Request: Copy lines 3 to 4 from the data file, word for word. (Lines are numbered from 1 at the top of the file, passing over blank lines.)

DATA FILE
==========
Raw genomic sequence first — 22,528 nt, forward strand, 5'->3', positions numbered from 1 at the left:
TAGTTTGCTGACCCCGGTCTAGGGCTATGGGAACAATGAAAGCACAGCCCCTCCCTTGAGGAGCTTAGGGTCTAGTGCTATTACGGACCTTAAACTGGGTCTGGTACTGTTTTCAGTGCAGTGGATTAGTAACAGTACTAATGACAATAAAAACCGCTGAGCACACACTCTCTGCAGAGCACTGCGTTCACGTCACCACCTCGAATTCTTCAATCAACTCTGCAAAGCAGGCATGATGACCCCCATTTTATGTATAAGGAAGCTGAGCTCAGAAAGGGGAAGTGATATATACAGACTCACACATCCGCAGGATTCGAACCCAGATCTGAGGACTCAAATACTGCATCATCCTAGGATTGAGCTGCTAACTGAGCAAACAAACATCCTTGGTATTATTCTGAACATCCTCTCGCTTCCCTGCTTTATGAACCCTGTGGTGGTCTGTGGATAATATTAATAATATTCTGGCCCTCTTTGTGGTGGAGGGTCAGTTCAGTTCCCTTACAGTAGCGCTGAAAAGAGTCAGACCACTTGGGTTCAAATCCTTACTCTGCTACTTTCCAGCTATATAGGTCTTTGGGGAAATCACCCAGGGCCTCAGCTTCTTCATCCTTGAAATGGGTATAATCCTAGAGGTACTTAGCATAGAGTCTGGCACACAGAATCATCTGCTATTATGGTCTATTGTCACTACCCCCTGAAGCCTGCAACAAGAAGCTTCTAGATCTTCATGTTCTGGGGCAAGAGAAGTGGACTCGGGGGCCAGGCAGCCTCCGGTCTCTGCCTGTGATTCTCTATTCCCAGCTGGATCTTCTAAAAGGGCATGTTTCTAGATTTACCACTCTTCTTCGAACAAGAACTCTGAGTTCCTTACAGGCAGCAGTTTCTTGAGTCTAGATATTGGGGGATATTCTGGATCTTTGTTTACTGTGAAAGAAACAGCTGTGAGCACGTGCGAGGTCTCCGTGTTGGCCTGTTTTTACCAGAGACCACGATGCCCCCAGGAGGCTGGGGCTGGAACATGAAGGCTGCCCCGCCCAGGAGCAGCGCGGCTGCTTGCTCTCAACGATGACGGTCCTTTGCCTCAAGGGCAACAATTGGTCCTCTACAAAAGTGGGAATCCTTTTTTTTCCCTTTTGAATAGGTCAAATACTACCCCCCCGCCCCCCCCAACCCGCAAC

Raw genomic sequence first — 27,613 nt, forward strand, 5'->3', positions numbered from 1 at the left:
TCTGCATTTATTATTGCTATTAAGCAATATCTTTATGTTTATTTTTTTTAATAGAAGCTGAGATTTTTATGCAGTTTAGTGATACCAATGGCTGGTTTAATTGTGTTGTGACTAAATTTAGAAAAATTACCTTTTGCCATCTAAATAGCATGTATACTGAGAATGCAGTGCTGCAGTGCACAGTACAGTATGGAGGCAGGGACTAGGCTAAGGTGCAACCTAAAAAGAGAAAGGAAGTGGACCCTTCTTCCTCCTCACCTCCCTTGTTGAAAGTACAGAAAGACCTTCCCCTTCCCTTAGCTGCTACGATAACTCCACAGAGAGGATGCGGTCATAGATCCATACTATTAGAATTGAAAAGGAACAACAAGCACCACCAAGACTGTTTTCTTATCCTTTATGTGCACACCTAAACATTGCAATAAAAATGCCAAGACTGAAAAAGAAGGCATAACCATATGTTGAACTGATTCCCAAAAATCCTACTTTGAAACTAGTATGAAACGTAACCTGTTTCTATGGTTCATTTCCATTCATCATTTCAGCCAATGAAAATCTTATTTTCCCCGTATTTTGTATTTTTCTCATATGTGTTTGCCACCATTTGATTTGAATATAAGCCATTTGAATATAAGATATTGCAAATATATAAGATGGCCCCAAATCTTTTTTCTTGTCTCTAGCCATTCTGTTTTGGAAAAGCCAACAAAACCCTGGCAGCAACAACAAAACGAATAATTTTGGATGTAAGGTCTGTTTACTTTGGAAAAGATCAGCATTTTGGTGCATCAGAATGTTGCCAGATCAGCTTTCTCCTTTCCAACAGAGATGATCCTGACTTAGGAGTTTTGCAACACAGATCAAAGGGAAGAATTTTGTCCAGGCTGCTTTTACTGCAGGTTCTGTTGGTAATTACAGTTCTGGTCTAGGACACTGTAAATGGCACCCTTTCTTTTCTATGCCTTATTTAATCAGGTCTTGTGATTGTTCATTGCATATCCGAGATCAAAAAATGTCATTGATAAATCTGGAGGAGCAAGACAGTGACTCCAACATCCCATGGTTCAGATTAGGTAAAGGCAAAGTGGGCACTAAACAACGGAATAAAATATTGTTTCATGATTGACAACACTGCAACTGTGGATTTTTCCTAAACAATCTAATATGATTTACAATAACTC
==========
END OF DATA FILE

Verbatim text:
Raw genomic sequence first — 27,613 nt, forward strand, 5'->3', positions numbered from 1 at the left:
TCTGCATTTATTATTGCTATTAAGCAATATCTTTATGTTTATTTTTTTTAATAGAAGCTGAGATTTTTATGCAGTTTAGTGATACCAATGGCTGGTTTAATTGTGTTGTGACTAAATTTAGAAAAATTACCTTTTGCCATCTAAATAGCATGTATACTGAGAATGCAGTGCTGCAGTGCACAGTACAGTATGGAGGCAGGGACTAGGCTAAGGTGCAACCTAAAAAGAGAAAGGAAGTGGACCCTTCTTCCTCCTCACCTCCCTTGTTGAAAGTACAGAAAGACCTTCCCCTTCCCTTAGCTGCTACGATAACTCCACAGAGAGGATGCGGTCATAGATCCATACTATTAGAATTGAAAAGGAACAACAAGCACCACCAAGACTGTTTTCTTATCCTTTATGTGCACACCTAAACATTGCAATAAAAATGCCAAGACTGAAAAAGAAGGCATAACCATATGTTGAACTGATTCCCAAAAATCCTACTTTGAAACTAGTATGAAACGTAACCTGTTTCTATGGTTCATTTCCATTCATCATTTCAGCCAATGAAAATCTTATTTTCCCCGTATTTTGTATTTTTCTCATATGTGTTTGCCACCATTTGATTTGAATATAAGCCATTTGAATATAAGATATTGCAAATATATAAGATGGCCCCAAATCTTTTTTCTTGTCTCTAGCCATTCTGTTTTGGAAAAGCCAACAAAACCCTGGCAGCAACAACAAAACGAATAATTTTGGATGTAAGGTCTGTTTACTTTGGAAAAGATCAGCATTTTGGTGCATCAGAATGTTGCCAGATCAGCTTTCTCCTTTCCAACAGAGATGATCCTGACTTAGGAGTTTTGCAACACAGATCAAAGGGAAGAATTTTGTCCAGGCTGCTTTTACTGCAGGTTCTGTTGGTAATTACAGTTCTGGTCTAGGACACTGTAAATGGCACCCTTTCTTTTCTATGCCTTATTTAATCAGGTCTTGTGATTGTTCATTGCATATCCGAGATCAAAAAATGTCATTGATAAATCTGGAGGAGCAAGACAGTGACTCCAACATCCCATGGTTCAGATTAGGTAAAGGCAAAGTGGGCACTAAACAACGGAATAAAATATTGTTTCATGATTGACAACACTGCAACTGTGGATTTTTCCTAAACAATCTAATATGATTTACAATAACTC